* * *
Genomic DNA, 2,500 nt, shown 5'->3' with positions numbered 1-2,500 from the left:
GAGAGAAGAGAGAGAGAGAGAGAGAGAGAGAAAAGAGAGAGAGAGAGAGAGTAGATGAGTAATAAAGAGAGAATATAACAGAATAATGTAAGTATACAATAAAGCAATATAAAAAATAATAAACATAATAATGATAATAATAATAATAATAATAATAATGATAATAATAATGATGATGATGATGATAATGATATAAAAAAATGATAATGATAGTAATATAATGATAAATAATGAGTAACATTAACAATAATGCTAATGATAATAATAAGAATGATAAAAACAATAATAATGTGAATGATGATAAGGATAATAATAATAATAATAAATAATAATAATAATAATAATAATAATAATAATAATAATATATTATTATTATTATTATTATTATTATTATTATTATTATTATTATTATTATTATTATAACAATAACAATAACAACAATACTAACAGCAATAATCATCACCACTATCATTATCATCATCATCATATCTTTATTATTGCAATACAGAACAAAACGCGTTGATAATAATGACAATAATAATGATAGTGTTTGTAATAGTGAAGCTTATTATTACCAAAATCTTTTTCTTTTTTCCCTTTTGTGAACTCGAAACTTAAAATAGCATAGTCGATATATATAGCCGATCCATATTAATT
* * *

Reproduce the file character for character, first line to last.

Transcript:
Genomic DNA, 2,500 nt, shown 5'->3' with positions numbered 1-2,500 from the left:
GAGAGAAGAGAGAGAGAGAGAGAGAGAGAGAAAAGAGAGAGAGAGAGAGAGTAGATGAGTAATAAAGAGAGAATATAACAGAATAATGTAAGTATACAATAAAGCAATATAAAAAATAATAAACATAATAATGATAATAATAATAATAATAATAATAATGATAATAATAATGATGATGATGATGATAATGATATAAAAAAATGATAATGATAGTAATATAATGATAAATAATGAGTAACATTAACAATAATGCTAATGATAATAATAAGAATGATAAAAACAATAATAATGTGAATGATGATAAGGATAATAATAATAATAATAAATAATAATAATAATAATAATAATAATAATAATAATAATATATTATTATTATTATTATTATTATTATTATTATTATTATTATTATTATTATTATTATAACAATAACAATAACAACAATACTAACAGCAATAATCATCACCACTATCATTATCATCATCATCATATCTTTATTATTGCAATACAGAACAAAACGCGTTGATAATAATGACAATAATAATGATAGTGTTTGTAATAGTGAAGCTTATTATTACCAAAATCTTTTTCTTTTTTCCCTTTTGTGAACTCGAAACTTAAAATAGCATAGTCGATATATATAGCCGATCCATATTAATT